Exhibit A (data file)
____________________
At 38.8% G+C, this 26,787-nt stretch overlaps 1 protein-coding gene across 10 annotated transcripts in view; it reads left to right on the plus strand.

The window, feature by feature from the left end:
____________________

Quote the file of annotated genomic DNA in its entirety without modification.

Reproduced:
At 38.8% G+C, this 26,787-nt stretch overlaps 1 protein-coding gene across 10 annotated transcripts in view; it reads left to right on the plus strand.

The window, feature by feature from the left end: